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BMC Bioinformatics. 2017 Dec 28;18(Suppl 14):471. doi: 10.1186/s12859-017-1894-3.

Suggested mechanisms for Zika virus causing microcephaly: what do the genomes tell us?

Author information

1
Department of Biomedical Informatics, University of Arkansas for Medical Sciences, Little Rock, AR, USA. sjun@uams.edu.
2
Molecular Microbiology and Genomics Consultants, Zotzenheim, Germany.
3
Department of Biomedical Informatics, University of Arkansas for Medical Sciences, Little Rock, AR, USA.
4
Department of Biomedical Informatics, University of Arkansas for Medical Sciences, Little Rock, AR, USA. dwussery@uams.edu.

Abstract

BACKGROUND:

Zika virus (ZIKV) is an emerging human pathogen. Since its arrival in the Western hemisphere, from Africa via Asia, it has become a serious threat to pregnant women, causing microcephaly and other neuropathies in developing fetuses. The mechanisms behind these teratogenic effects are unknown, although epidemiological evidence suggests that microcephaly is not associated with the original, African lineage of ZIKV. The sequences of 196 published ZIKV genomes were used to assess whether recently proposed mechanistic explanations for microcephaly are supported by molecular level changes that may have increased its virulence since the virus left Africa. For this we performed phylogenetic, recombination, adaptive evolution and tetramer frequency analyses, and compared protein sequences for the presence of protease cleavage sites, Pfam domains, glycosylation sites, signal peptides, trans-membrane protein domains, and phosphorylation sites.

RESULTS:

Recombination events within or between Asian and Brazilian lineages were not observed, and likewise there were no differences in protease cleavage, glycosylation sites, signal peptides or trans-membrane domains between African and Brazilian strains. The frequency of Retinoic Acid Response Element (RARE) sequences was increased in Brazilian strains. Genetic adaptation was also apparent by tetramer signatures that had undergone major changes in the past but has stabilized in the Brazilian lineage despite subsequent geographic spread, suggesting the viral population presently propagates in the same host species in various regions. Evidence for selection pressure was recognized for several amino acid sites in the Brazilian lineage compared to the African lineage, mainly in nonstructural proteins, especially protein NS4B. A number of these positively selected mutations resulted in an increased potential to be phosphorylated in the Brazilian lineage compared to the African linage, which may have increased their potential to interfere with neural fetal development.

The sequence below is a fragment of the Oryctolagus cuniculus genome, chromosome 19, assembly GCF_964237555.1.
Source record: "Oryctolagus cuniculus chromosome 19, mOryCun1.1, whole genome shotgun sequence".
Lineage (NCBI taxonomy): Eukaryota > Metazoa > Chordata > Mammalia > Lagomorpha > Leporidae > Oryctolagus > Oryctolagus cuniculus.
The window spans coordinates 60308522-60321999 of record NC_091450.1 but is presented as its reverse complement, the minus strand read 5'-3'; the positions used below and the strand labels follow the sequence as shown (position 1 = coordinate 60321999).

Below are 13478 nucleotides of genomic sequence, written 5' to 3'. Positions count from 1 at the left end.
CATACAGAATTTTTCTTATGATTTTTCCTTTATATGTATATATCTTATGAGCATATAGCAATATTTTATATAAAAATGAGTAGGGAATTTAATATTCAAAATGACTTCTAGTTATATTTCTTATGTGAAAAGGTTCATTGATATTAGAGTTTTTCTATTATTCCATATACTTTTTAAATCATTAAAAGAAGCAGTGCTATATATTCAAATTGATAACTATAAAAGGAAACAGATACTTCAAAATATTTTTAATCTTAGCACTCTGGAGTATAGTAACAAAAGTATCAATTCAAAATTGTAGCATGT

CONCLUSIONS:

ZIKV seems to have adapted to a limited number of hosts, including humans, during which its virulence increased. Its protein NS4B, together with NS4A, has recently been shown to inhibit Akt-mTOR signaling in human fetal neural stem cells, a key pathway for brain development. We hypothesize that positive selection of novel phosphorylation sites in the protein NS4B of the Brazilian lineage could interfere with phosphorylation of Akt and mTOR, impairing Akt-mTOR signaling and this may result in an increased risk for developmental neuropathies.

KEYWORDS:

Comparative genomics; Microcephaly; Phosphorylation; Positive selection; Zika virus

PMID:
29297281
PMCID:
PMC5751795
DOI:
10.1186/s12859-017-1894-3
[Indexed for MEDLINE]
Free PMC Article

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